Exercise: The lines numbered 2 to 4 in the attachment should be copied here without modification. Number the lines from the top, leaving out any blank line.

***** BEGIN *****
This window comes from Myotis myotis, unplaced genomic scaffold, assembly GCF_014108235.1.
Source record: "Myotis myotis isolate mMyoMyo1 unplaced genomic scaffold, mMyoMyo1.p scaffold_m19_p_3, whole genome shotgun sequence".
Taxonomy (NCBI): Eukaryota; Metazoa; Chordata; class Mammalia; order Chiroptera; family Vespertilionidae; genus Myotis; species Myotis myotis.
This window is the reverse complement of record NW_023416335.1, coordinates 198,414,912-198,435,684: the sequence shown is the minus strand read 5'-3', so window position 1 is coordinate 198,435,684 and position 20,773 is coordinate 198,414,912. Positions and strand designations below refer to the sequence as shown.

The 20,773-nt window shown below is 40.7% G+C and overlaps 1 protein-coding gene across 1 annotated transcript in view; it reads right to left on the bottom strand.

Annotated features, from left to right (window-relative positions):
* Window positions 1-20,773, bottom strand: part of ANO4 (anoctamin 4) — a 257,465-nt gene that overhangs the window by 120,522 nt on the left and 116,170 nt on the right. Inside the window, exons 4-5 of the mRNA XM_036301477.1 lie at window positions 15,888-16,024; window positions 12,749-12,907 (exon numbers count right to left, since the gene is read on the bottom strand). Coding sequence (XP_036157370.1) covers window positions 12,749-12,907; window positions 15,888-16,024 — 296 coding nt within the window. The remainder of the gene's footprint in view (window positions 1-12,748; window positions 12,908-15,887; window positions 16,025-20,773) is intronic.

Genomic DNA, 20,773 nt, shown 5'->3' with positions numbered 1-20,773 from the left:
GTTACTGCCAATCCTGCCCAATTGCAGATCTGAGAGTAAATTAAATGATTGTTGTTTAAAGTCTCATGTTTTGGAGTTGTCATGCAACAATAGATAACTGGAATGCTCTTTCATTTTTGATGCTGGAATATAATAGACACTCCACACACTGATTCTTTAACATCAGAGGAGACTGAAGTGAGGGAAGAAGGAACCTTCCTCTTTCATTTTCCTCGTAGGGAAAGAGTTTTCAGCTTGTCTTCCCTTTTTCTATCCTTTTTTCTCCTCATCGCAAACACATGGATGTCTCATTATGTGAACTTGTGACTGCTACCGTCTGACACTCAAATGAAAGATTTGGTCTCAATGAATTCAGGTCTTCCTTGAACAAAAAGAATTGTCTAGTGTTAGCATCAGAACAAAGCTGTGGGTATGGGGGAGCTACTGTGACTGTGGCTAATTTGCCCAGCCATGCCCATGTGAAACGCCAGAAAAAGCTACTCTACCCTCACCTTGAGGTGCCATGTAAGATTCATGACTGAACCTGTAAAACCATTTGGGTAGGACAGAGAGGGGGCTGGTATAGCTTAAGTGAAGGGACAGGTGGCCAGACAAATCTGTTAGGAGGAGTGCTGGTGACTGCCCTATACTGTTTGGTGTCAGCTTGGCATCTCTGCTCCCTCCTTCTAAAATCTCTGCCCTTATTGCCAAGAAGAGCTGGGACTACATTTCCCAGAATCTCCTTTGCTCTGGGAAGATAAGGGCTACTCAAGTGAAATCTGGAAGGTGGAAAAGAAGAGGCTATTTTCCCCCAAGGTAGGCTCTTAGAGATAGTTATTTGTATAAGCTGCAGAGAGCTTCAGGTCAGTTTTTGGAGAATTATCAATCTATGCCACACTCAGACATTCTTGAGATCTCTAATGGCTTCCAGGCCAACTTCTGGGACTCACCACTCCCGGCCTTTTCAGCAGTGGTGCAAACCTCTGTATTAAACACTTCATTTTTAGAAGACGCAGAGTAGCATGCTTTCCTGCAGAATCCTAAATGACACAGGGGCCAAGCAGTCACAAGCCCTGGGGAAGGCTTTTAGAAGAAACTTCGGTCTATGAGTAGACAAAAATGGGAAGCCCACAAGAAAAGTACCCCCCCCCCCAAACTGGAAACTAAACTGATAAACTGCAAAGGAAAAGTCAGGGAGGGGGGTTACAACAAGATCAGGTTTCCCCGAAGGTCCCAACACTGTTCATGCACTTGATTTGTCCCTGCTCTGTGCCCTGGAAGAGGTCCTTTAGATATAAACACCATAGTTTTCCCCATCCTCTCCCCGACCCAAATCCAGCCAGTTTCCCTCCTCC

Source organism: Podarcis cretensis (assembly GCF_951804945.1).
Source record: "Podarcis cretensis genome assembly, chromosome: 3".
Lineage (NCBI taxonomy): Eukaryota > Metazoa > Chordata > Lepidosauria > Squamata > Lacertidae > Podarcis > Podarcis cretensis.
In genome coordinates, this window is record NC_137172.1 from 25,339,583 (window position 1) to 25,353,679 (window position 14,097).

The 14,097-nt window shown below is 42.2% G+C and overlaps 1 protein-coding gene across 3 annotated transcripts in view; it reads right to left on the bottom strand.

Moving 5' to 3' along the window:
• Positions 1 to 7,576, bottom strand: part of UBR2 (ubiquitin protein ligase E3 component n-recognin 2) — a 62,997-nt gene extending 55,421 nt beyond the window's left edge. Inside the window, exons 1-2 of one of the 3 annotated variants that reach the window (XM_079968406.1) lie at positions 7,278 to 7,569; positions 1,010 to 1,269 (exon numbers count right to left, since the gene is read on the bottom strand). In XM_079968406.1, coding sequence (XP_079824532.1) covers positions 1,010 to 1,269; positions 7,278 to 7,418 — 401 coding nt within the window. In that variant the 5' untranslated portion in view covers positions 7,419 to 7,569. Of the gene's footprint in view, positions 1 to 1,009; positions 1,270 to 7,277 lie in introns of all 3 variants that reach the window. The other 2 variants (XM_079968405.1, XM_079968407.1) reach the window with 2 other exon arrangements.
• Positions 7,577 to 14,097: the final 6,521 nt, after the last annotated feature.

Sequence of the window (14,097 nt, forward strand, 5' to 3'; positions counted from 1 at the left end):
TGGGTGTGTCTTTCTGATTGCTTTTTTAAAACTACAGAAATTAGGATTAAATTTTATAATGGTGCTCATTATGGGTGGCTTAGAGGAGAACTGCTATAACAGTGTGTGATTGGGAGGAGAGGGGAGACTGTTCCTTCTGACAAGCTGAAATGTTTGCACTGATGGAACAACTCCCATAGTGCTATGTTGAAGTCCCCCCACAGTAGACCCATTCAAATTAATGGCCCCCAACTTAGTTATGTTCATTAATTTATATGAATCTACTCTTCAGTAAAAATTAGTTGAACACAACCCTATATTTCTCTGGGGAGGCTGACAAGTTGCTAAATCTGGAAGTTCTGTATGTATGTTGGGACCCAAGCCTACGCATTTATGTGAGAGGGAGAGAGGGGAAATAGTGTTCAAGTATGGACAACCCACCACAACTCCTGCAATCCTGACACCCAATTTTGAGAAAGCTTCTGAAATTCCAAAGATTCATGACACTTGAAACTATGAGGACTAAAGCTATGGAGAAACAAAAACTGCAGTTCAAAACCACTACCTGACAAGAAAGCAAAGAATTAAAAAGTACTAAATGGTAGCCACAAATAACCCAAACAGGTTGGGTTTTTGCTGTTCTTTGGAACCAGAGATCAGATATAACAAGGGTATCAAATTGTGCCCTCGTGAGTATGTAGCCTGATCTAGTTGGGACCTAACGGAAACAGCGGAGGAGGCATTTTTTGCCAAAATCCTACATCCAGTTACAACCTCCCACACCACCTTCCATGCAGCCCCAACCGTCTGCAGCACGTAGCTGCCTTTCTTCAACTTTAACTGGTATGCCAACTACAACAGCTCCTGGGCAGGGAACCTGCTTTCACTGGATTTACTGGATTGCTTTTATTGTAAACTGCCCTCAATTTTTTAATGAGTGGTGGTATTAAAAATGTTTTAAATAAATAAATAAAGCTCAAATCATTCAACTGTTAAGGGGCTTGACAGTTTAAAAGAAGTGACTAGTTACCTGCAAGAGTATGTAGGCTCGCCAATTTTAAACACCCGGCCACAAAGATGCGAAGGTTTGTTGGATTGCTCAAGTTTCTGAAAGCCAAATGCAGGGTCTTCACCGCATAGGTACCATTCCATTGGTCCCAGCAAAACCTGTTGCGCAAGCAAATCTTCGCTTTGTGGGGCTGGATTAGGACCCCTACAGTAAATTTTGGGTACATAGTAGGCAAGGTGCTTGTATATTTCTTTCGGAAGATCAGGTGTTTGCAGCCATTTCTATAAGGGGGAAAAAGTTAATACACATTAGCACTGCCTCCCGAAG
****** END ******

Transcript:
Source record: "Myotis myotis isolate mMyoMyo1 unplaced genomic scaffold, mMyoMyo1.p scaffold_m19_p_3, whole genome shotgun sequence".
Taxonomy (NCBI): Eukaryota; Metazoa; Chordata; class Mammalia; order Chiroptera; family Vespertilionidae; genus Myotis; species Myotis myotis.
This window is the reverse complement of record NW_023416335.1, coordinates 198,414,912-198,435,684: the sequence shown is the minus strand read 5'-3', so window position 1 is coordinate 198,435,684 and position 20,773 is coordinate 198,414,912. Positions and strand designations below refer to the sequence as shown.